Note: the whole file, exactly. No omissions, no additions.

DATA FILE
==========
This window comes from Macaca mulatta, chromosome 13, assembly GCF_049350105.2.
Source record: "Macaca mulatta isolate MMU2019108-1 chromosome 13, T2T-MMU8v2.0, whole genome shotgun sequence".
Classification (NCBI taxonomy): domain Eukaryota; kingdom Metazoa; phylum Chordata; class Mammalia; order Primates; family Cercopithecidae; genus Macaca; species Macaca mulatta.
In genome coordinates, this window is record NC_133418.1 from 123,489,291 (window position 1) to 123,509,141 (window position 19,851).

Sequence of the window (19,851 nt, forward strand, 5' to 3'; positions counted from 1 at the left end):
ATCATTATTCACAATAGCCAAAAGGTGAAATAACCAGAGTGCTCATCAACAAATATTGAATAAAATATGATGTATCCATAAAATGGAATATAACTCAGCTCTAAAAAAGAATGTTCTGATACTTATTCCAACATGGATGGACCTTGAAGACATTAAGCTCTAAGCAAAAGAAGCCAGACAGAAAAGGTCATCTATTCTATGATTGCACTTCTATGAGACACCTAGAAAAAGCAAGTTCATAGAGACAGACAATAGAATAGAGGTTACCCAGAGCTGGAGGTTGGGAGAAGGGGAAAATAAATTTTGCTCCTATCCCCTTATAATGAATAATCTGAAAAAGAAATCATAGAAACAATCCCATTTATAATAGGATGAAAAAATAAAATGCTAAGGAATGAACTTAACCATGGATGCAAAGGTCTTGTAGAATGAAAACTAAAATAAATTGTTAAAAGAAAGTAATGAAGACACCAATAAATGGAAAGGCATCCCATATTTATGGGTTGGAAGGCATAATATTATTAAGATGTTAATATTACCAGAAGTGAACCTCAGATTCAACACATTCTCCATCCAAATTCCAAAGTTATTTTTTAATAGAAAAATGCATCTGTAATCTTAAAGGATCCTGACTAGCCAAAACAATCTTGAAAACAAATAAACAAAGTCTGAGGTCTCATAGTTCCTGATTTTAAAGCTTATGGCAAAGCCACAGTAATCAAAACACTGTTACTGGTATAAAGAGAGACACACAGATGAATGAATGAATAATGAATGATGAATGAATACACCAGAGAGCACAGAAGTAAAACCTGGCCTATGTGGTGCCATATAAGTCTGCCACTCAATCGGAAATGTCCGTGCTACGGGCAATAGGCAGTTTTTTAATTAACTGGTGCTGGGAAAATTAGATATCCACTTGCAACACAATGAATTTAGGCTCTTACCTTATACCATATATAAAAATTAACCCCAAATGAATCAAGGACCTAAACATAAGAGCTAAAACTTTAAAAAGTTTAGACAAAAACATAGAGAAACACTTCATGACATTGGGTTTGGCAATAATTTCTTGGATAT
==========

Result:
This window comes from Macaca mulatta, chromosome 13, assembly GCF_049350105.2.
Source record: "Macaca mulatta isolate MMU2019108-1 chromosome 13, T2T-MMU8v2.0, whole genome shotgun sequence".
Classification (NCBI taxonomy): domain Eukaryota; kingdom Metazoa; phylum Chordata; class Mammalia; order Primates; family Cercopithecidae; genus Macaca; species Macaca mulatta.
In genome coordinates, this window is record NC_133418.1 from 123,489,291 (window position 1) to 123,509,141 (window position 19,851).

Sequence of the window (19,851 nt, forward strand, 5' to 3'; positions counted from 1 at the left end):
ATCATTATTCACAATAGCCAAAAGGTGAAATAACCAGAGTGCTCATCAACAAATATTGAATAAAATATGATGTATCCATAAAATGGAATATAACTCAGCTCTAAAAAAGAATGTTCTGATACTTATTCCAACATGGATGGACCTTGAAGACATTAAGCTCTAAGCAAAAGAAGCCAGACAGAAAAGGTCATCTATTCTATGATTGCACTTCTATGAGACACCTAGAAAAAGCAAGTTCATAGAGACAGACAATAGAATAGAGGTTACCCAGAGCTGGAGGTTGGGAGAAGGGGAAAATAAATTTTGCTCCTATCCCCTTATAATGAATAATCTGAAAAAGAAATCATAGAAACAATCCCATTTATAATAGGATGAAAAAATAAAATGCTAAGGAATGAACTTAACCATGGATGCAAAGGTCTTGTAGAATGAAAACTAAAATAAATTGTTAAAAGAAAGTAATGAAGACACCAATAAATGGAAAGGCATCCCATATTTATGGGTTGGAAGGCATAATATTATTAAGATGTTAATATTACCAGAAGTGAACCTCAGATTCAACACATTCTCCATCCAAATTCCAAAGTTATTTTTTAATAGAAAAATGCATCTGTAATCTTAAAGGATCCTGACTAGCCAAAACAATCTTGAAAACAAATAAACAAAGTCTGAGGTCTCATAGTTCCTGATTTTAAAGCTTATGGCAAAGCCACAGTAATCAAAACACTGTTACTGGTATAAAGAGAGACACACAGATGAATGAATGAATAATGAATGATGAATGAATACACCAGAGAGCACAGAAGTAAAACCTGGCCTATGTGGTGCCATATAAGTCTGCCACTCAATCGGAAATGTCCGTGCTACGGGCAATAGGCAGTTTTTTAATTAACTGGTGCTGGGAAAATTAGATATCCACTTGCAACACAATGAATTTAGGCTCTTACCTTATACCATATATAAAAATTAACCCCAAATGAATCAAGGACCTAAACATAAGAGCTAAAACTTTAAAAAGTTTAGACAAAAACATAGAGAAACACTTCATGACATTGGGTTTGGCAATAATTTCTTGGATAT